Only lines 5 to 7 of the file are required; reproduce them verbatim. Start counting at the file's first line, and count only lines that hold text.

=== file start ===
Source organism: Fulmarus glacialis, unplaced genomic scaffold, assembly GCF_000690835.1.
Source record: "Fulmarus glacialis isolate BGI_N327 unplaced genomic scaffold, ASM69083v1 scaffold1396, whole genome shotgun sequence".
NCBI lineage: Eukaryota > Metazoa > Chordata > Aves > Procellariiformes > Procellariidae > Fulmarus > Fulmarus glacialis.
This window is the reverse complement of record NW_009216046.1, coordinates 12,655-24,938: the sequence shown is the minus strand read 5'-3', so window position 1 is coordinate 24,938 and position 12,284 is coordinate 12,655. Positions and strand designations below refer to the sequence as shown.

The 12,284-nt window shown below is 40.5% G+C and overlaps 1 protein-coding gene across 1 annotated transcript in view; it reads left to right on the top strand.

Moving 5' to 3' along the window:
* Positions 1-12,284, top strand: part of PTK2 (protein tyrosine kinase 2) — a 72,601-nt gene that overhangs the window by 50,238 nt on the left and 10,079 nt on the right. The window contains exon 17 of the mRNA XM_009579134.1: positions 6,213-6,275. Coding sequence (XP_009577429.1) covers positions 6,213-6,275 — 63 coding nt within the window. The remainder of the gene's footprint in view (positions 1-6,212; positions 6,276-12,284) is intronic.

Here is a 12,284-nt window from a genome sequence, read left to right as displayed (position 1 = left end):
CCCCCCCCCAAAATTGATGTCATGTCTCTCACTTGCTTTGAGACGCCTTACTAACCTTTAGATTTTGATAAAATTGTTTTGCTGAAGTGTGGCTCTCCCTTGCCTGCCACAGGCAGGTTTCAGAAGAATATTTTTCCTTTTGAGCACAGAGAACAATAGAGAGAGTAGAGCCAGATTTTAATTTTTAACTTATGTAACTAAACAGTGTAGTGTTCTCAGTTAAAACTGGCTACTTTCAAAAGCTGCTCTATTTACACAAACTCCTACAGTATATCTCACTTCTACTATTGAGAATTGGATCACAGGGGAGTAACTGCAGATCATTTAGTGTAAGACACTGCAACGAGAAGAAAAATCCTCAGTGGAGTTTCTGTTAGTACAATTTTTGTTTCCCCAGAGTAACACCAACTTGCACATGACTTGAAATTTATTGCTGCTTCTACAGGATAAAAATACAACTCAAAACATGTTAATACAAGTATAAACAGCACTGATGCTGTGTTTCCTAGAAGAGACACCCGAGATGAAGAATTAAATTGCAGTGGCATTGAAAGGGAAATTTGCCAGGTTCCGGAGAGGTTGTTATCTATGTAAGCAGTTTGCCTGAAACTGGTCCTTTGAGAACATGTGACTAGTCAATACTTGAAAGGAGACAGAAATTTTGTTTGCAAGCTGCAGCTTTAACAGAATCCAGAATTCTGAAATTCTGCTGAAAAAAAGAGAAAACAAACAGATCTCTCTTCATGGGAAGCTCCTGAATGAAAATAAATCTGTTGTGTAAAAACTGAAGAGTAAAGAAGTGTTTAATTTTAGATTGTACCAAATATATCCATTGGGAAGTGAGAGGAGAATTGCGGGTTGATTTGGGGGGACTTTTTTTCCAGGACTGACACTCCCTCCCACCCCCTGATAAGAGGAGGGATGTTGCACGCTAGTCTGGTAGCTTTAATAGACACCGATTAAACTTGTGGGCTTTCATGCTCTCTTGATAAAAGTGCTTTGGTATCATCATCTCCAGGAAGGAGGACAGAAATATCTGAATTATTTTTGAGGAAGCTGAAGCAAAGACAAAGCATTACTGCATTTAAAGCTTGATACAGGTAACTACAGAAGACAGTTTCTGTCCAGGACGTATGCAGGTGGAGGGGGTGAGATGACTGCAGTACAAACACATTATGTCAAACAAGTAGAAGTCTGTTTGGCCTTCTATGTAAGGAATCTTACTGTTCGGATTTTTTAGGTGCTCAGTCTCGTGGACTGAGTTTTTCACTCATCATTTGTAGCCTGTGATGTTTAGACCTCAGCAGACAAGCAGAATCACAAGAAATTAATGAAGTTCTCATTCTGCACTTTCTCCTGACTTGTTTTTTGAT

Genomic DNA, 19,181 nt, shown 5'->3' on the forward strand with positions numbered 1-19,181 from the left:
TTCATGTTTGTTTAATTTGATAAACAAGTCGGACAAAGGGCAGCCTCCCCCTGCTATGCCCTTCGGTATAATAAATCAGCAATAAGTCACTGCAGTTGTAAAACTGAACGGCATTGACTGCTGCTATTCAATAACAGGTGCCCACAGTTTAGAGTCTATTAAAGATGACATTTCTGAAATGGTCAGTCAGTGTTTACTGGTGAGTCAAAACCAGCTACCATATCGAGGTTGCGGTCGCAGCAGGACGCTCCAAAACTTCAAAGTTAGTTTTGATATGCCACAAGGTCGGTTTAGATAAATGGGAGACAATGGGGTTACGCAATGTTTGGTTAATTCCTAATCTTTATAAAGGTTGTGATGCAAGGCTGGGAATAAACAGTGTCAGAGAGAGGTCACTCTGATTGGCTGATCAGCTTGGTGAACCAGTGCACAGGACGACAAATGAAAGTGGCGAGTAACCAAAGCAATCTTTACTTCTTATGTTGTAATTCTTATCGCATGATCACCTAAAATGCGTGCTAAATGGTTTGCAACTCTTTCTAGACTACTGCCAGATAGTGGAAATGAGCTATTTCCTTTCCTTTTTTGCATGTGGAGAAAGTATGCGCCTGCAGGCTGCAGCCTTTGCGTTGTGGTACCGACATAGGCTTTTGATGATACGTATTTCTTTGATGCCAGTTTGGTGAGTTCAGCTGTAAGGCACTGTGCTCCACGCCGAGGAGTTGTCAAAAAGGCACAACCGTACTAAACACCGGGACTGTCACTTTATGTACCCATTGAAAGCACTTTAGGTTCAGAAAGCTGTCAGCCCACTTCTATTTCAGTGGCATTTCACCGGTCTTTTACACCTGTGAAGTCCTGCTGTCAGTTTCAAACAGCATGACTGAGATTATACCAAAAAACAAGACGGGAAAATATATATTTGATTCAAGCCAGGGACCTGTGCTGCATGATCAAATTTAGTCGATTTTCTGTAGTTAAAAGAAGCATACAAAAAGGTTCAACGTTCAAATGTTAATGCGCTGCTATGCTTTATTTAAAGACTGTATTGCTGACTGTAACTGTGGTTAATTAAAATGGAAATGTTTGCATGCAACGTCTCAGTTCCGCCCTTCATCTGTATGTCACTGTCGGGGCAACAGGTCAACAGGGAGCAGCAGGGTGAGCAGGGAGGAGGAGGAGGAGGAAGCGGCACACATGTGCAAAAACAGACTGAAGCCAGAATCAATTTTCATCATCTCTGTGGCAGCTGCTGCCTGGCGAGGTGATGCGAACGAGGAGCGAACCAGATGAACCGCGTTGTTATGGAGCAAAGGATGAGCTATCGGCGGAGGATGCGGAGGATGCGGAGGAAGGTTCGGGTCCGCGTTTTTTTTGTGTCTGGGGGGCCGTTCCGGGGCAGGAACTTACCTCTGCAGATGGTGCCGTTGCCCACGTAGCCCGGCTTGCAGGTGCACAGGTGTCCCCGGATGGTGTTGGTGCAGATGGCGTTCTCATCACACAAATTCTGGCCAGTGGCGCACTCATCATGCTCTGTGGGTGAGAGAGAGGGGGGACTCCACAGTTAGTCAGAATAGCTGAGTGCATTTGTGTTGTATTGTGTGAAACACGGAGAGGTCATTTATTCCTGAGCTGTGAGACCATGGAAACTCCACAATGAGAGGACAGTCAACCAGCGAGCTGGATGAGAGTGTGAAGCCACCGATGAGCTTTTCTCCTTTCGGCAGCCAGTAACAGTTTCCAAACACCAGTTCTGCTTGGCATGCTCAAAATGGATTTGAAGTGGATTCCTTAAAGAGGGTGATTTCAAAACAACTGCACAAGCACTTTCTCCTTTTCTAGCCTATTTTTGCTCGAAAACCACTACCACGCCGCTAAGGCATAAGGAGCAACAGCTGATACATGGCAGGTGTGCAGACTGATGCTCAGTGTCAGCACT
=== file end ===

The 12,284-nt window shown below is 40.5% G+C and overlaps 1 protein-coding gene across 1 annotated transcript in view; it reads left to right on the top strand.

Moving 5' to 3' along the window:
* Positions 1-12,284, top strand: part of PTK2 (protein tyrosine kinase 2) — a 72,601-nt gene that overhangs the window by 50,238 nt on the left and 10,079 nt on the right. The window contains exon 17 of the mRNA XM_009579134.1: positions 6,213-6,275. Coding sequence (XP_009577429.1) covers positions 6,213-6,275 — 63 coding nt within the window. The remainder of the gene's footprint in view (positions 1-6,212; positions 6,276-12,284) is intronic.